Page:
Air Quality Advisory issued for all of Oregon
The Central Oregon Information Network put out the following statement Thursday afternoon:
Unhealthy and hazardous air is expected statewide through the weekend. The Oregon Department of Environmental Quality issued an air quality advisory Thursday for all regions of Oregon due to smoke from fires in Oregon, Washington and California.
Air quality will likely worsen in Central Oregon starting Thursday and continue degrading through the weekend. Smoke levels may be unhealthy or hazardous. When smoke levels are hazardous, everyone needs to take steps to protect themselves.
Protect your health when smoke levels are high:
• Avoid outdoor activities and stay inside if possible. Keep windows and doors closed.
• Be aware of smoke in your area and avoid places with the highest levels.
• Use high efficiency particulate air (HEPA) filters. These can be portable filters or can be installed in indoor heating, ventilation, cooling and air purification systems. You can also create your own air purifying filter by following these instructions for a DIY air filter.
• If you have heart or lung disease or asthma, follow your healthcare provider's advice.
• Consider leaving the area if smoke levels are hazardous and you have heart disease, asthma or other respiratory conditions. Otherwise, please wait to be directed to evacuate. Pay attention to evacuation notices. If you choose to leave the area, remember to take face coverings and hand sanitizer with you to help protect yourself and others from COVID-19.
Smoke levels can change rapidly depending on weather. Check current conditions by visiting DEQ's Air Quality Index or the Oregon Smoke Information Blog , downloading the free OregonAIR app on your smartphone, or going to on the U.S. Environmental Protection Agency's Air Now.
Do not rely on masks for protection. Paper "comfort" or "dust" masks commonly found at hardware stores are designed to trap large particles, such as sawdust. These masks will not protect your lungs from smoke. There are also specially designed air filters worn on the face called respirators. These must be fitted, tested and properly worn to protect against wildfire smoke. People who do not properly wear their respirator may gain a false sense of security. If you choose to wear a respirator, select an "N95" respirator, and make sure you find someone who has been trained to help you select the right size, test the seal and teach you how to use it. It may offer some protection if used correctly. For more information about effective masks, see the Respirator Fact Sheet provided by CDC's National Institute for Occupational Safety and Health.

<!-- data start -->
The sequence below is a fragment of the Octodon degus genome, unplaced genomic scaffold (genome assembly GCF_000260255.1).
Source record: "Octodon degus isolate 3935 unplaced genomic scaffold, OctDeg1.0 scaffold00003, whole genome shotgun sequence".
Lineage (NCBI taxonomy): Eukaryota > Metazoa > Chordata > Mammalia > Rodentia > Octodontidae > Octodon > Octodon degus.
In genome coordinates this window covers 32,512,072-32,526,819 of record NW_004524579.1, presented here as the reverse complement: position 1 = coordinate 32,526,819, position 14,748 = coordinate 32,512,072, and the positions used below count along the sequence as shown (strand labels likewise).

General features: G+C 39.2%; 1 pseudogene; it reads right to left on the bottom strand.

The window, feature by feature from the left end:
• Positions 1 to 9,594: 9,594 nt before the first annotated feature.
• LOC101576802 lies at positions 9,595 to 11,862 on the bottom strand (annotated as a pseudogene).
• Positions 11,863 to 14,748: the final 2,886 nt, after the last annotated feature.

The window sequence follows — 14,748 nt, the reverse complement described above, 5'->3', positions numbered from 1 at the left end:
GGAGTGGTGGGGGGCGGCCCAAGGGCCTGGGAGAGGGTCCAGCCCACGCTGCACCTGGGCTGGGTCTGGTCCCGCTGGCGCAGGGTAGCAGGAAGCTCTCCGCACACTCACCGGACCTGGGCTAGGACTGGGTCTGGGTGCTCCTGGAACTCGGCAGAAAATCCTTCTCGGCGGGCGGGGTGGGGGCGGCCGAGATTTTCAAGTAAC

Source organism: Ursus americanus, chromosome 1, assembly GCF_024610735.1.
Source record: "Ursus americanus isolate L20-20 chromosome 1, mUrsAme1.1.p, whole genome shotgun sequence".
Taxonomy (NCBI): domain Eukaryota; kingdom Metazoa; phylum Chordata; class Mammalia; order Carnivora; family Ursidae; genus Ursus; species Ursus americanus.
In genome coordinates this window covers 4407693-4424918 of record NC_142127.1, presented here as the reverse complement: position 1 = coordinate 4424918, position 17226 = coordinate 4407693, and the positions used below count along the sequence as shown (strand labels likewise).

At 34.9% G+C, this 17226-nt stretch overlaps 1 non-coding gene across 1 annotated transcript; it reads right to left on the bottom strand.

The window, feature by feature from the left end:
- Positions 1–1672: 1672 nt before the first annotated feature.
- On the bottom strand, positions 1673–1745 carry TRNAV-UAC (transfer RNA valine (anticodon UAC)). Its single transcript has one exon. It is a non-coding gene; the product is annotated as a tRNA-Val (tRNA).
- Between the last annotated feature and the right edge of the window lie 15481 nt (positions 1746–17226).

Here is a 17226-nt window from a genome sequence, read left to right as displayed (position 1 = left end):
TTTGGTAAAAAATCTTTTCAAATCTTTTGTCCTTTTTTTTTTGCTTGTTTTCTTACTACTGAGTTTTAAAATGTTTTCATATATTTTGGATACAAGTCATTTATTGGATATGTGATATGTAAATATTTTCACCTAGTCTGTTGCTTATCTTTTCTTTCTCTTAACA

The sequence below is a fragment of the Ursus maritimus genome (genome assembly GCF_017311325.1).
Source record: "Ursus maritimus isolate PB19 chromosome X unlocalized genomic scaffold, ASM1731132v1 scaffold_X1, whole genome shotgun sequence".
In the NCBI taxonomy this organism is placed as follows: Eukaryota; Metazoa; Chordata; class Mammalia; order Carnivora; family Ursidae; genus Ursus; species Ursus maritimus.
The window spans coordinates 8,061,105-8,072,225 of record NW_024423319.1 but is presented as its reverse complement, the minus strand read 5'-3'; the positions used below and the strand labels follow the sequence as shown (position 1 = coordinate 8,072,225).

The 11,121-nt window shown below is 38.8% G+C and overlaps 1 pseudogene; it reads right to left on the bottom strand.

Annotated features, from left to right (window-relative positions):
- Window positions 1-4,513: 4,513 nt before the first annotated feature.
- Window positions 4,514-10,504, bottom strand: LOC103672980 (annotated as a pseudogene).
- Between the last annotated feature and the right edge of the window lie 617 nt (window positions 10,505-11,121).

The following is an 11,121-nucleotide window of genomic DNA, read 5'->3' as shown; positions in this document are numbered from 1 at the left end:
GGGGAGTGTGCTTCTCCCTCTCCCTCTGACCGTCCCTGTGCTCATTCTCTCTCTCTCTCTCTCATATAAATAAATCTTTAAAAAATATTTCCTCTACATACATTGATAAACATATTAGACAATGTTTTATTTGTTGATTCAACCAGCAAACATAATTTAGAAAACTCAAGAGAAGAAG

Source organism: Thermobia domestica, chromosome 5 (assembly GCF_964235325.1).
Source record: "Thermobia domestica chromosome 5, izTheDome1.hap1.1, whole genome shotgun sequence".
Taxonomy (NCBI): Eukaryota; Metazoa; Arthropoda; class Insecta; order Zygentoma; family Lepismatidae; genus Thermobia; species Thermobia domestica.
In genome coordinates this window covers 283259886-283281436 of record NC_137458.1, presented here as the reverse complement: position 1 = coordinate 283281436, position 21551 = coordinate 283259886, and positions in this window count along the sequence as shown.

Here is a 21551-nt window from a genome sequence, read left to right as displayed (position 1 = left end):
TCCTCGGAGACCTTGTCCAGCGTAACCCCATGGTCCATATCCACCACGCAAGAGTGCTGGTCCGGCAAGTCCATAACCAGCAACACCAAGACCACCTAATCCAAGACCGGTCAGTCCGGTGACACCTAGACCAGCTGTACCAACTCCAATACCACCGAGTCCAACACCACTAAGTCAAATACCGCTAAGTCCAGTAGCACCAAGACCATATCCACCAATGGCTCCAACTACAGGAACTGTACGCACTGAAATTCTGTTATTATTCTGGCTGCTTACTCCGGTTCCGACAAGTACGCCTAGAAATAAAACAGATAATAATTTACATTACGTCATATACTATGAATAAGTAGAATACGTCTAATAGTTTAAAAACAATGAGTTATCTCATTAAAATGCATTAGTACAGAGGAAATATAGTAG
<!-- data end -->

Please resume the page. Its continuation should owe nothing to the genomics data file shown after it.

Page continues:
FOREST OFFICIALS TO BAN ALL CAMPFIRES ON FEDERALLY MANAGED PUBLIC LANDS BEGINNING FRIDAY
Central Oregon – Forest officials for the Deschutes and Ochoco National Forests and Crooked River National Grassland and the Prineville District Bureau of Land Management will implement a complete ban on all campfires and propane fire pits on all federally managed public lands and raise the Industrial Fire Precaution Level (IFPL) to IV effective Friday, September 11 at 12:01 a.m.
With multiple human caused starts in the past several days while firefighters battle numerous large fires in Oregon, in addition to the EXTREME fire danger in Central Oregon, the decision was made to ban all active flames from campfires and propane fire pits. This is a change from previous Public Use Restrictions where campfires were allowed in designated campgrounds. Camp stoves used specifically for cooking are still allowed on public lands.
An IFPL Level IV or "General Shutdown" means that all industrial operations (thinning and logging) are prohibited. No waivers will be granted for any activity. Personal use firewood cutting remains prohibited under this level.
Fire officials encourage the public to be diligent with all ignition sources on public lands, ensuring all cigarette butts are properly extinguished in an ashtray or dish of water and spark arrestors are in place on all motorized equipment. Additionally, all motorized recreationists should park in areas cleared of vegetation – the undercarriage of a vehicle can be hot enough to start a fire. Also, officials want to remind the public that using explosive target material, such as Tannerite, and the use of explosives and fireworks continues to be prohibited on all federal public lands.
For more information on wildfires in Central Oregon, visit: www.centraloregonfire.org
BEND FIRE DEPARTMENT CLOSING ALL RECREATIONAL FIRES
With the recent wildfire events across the state of Oregon and extreme strain on our local fire resources, Bend Fire & Rescue has placed a ban on all recreational fires, effective immediately. This is in conjunction with Redmond Fire & Rescue and other local, state and federal agencies. The burning ban will be in place until further notice.
Recreational fires include those used for pleasure, religious, ceremonial, cooking, warmth, or similar purposes. Barbeques and propane fires are still allowed.
For more information about burn regulations in Bend please visit www.bendoregon.gov/burninginfo.
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